Vayishlach: Human Angels

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I’m back.

That’s the message Yaakov proactively imparts to Eisav, the one man who stands between him and the prize – his beloved parents’ home. Their ensuing encounter becomes a classic manual on dealing with adversity and adversaries.

But who were Yaakov’s messengers (malachim)?

A simple and classic debate between Rashi and Ibn Ezra emerges. To Rashi (based on Midrash Rabah), we are dealing with malachim mamash, i.e. Divine emissaries, commonly known as angels, whereas for Ibn Ezra, Yaakov’s malachim were his servants.

Each approach has its challenges. In Biblespeak, an angel is a malach elokim, not a malach – one point for Ibn Ezra! Immediately prior to his Eisav confrontation, the Torah relates Yaakov’s return to Israel and his encounter with angels (malachei elokim). It stands to reason that our verse is merely referencing the same subjects. Counterpoint – Rashi! (1).

One thing seems certain. They can’t both be right: Either we are talking about Divine emissaries or we are not.

Flash ahead a few chapters. On the cusp of Egypt, Yaakov instructs Yosef to go to Shechem and check on the brothers. Yosef gets lost [Bereishis, 37:15-17]:

A man found him going astray in the field. The man asked him, “What are you seeking?” He said, “I am looking for my brothers, tell me please, where are they pasturing?” The man said, “They have traveled on from here, for I heard them say, ‘Let us go to Doson.’ ” Yosef went after his brothers and found them in Doson.

An apparent insignificant detail. Who is this man and why do we care how Yosef got there? In the end, Yosef made it, didn’t he?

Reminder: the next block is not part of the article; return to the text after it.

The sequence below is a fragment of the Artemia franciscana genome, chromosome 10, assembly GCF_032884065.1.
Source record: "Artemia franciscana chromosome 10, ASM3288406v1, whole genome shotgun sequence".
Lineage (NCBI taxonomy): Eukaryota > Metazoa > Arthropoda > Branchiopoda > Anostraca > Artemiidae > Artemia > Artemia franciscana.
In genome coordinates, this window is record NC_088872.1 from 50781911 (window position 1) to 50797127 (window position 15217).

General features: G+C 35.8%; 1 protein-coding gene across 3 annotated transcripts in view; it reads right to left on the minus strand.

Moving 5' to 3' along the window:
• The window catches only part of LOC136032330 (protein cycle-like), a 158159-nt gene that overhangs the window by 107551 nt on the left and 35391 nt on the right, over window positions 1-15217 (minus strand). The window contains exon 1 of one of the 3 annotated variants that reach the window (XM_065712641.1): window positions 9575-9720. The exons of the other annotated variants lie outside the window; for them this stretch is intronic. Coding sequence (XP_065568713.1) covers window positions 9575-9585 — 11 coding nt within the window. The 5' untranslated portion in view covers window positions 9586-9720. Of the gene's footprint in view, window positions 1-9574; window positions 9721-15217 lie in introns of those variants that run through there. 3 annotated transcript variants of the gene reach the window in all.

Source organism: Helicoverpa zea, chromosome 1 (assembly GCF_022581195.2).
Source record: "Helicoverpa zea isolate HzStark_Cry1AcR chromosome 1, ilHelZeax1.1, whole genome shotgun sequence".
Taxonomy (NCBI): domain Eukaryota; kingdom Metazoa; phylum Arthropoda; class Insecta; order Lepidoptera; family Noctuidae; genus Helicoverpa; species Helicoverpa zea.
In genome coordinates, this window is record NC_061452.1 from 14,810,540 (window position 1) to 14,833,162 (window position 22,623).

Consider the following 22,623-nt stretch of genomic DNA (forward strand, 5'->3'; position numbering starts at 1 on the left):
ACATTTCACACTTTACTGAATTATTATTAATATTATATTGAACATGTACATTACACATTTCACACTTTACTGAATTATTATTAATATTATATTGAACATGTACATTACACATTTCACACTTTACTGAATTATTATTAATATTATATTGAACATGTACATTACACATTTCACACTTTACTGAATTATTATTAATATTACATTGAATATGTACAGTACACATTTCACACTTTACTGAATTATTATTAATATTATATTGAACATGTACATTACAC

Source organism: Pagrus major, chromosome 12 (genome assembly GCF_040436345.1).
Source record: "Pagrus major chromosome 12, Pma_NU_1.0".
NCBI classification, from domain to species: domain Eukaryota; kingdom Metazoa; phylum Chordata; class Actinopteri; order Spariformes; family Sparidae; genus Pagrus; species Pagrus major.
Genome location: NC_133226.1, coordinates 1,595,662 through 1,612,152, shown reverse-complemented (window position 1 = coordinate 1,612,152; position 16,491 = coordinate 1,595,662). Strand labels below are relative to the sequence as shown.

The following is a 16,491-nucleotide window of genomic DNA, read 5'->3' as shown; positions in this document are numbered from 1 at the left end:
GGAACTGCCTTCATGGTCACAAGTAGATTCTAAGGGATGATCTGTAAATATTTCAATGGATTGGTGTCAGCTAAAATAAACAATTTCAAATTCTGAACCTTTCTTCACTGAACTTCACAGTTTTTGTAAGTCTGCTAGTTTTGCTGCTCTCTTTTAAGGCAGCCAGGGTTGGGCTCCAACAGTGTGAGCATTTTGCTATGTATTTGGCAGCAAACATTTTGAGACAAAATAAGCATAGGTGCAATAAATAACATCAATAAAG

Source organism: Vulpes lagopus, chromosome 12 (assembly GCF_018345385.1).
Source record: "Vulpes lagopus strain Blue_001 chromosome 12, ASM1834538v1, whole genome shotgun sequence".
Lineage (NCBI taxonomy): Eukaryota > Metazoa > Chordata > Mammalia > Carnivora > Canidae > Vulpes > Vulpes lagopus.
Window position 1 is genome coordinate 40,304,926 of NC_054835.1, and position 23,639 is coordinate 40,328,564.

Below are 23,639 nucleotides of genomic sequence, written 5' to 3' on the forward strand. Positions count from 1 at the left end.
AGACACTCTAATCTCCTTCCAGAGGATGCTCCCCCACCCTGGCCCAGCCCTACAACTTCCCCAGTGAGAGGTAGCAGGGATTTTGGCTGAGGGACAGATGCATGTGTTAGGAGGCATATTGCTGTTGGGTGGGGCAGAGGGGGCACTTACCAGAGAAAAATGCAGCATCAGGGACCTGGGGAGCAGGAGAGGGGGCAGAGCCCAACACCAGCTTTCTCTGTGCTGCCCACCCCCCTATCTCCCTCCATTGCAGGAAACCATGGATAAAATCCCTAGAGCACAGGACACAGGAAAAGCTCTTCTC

On the first issue – another classic dispute: For Rashi, we are talking about an angel (Gavriel) and to Ibn Ezra, the simple meaning indicates an anonymous wayfarer who met Yosef at the right time.

So who’s right?

Ramban [ibid, 37:15] contemplates our issue:

The Torah is informing us that Divine decree is true and man’s industry is worthless. Hashem sent him a guide without his knowledge in order to bring Yosef into their hands. This is the Rabbinic intention when they said that these men were angels – for these events did not occur without purpose.

Why elaborate on the man? Ramban invokes a classic line: hagezeirah emes v’hacharitzus sheker. God’s decrees are truth and there is no way to avoid the Lord’s long reach. And was the messenger human or Divine? For Ramban, the answer, remarkably, is both. A simple and beautiful story hits home:

In New York City, on a cold day in December, a little boy about 10 years old was standing before a shoe store on the roadway, barefooted, peering through the window, and shivering with cold.

A lady approached the boy and said, “My little fellow, why are you looking so earnestly in that window?” “I was asking God to give me a pair of shoes,” was the boy’s reply.

The lady took him by the hand and went into the store and asked the clerk to get half a dozen pairs of socks for the boy. She then asked if he could give her a basin of water and a towel.